Recently, I also began a different night time routine while they are tucked in for bed. I use this quiet time with lights out, far from any distractions, to read to them harder, longer books that they may not pick up themselves. I don’t define the many words I know they’ve never heard, instead the story captivates them and they eagerly soak in many new things, not the least of which is the love of reading. While we don’t do this every night, I have been thrilled at their ability to pay attention to books without pictures and to really enjoy these longer chapter books. While traveling down the east coast, we’ve been loving this region specific book called, Stories From Where We Live: The South Atlantic Coast and Piedmont A Literary Field Guide

Other good read aloud, Charlotte Mason “living books” for their ages include:

Arts and Crafts:

This could hardly be considered a school subject for my girls, since they love it so much, and want to do it almost everyday! Marlee loves drawing and coloring, and has shown an interest in it since she was very young. Besides the coloring books, markers, crayons, colored pencils, and paper we keep on board, I also have a variety of craft supplies like: paintbrushes, glue sticks, craft glue, stamps, ink pad, construction paper, tissue paper, scissors, stickers, and colored pens.

Learning about trees and practicing cutting

Recently, Marlee thought of an idea to glue tissue paper over the shells we had found at the beach, so that was our craft for the day. I loved her creativity in thinking of this craft all by herself and they loved using the paint brushes to paint the glue onto the shells. Craft time is so much more than just exercising their creativity, it is developing fine motor skills and learning how to use different materials. It also requires their full attention, a skill which Charlotte Mason emphasized. We also practice cutting, which is a skill that definitely takes time to learn!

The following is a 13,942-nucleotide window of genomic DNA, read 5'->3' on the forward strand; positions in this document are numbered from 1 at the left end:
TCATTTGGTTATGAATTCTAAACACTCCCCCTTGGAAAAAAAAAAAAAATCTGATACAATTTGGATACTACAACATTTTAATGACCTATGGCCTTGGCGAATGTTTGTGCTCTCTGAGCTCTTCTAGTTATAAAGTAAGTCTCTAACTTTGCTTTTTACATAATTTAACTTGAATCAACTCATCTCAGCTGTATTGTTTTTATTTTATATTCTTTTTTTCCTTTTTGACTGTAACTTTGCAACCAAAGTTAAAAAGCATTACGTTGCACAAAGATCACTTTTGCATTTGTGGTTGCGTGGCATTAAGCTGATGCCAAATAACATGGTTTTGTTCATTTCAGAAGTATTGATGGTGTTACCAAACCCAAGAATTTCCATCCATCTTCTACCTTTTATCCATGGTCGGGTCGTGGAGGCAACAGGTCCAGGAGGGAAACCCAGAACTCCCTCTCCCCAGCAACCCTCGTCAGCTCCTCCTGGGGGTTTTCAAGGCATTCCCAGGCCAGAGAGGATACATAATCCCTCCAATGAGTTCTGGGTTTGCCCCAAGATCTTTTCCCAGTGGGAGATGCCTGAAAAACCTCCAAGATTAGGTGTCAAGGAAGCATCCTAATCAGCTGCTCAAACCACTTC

Tissue paper, shells and glue

At six years old, Charlotte Mason encouraged children to begin studying famous artist’s artwork. Very simply she instructs parents to show the child six reproductions of one artist’s work. They observe them over a period of weeks with the goal to simply observe an artist’s work and become acquainted with them. Since Marlee turns six in February, I am excited to soon begin introducing this aspect of art to the girls. These are the cards we’re going to be using this year:

Six Van Gogh cards (Dover postcards)

Nature Study:

Nature study is really our science subject. We learn from what’s around us, so right now we’re learning about wildlife specific to the Southeast Atlantic coast. Before we left I purchased laminated field guides for South Atlantic shells and birds plus child sized binoculars. We’ve been learning so much just from that! From Virginia to Florida we’ve seen over a dozen different species of birds, plus an octopus, dolphins and many shells! Mike and I are having just as much fun as the girls.

We plan on adapting what we learn depending on what area we are in and the interest of the girls, and buying, in advance, a few resources specific to the area we will be in.

Our favorite find!

Here’s the resources we’ve been using so far:

With our nature study we also have a blank art journal that we use for the girls to draw pictures of what they did that day, as well as nature drawings of birds and shells they recently discovered.

Foreign Language:

We want to learn Spanish as a family and are using various online resources to do that. The girls favorite is: OnlineFreeSpanish.com

Travel:

This is where we truly appreciate our ability to travel and the opportunities to expose the girls to many new places and people! In Virginia we visited the aquarium; in South Carolina the U.S.S. Yorktown; and in Florida, the Timucuan Ecological Preserve and historic downtown St. Augustine, plus libraries, beaches and more!

Sometimes the thought of the many years ahead of us left to educate our girls seems overwhelming, but being able to homeschool according to our values and interests has made a huge difference in the way we approach school. We’re able to have fun, and Mike and I get to participate in the molding of these wonderful little people in the way we believe is best for them and us!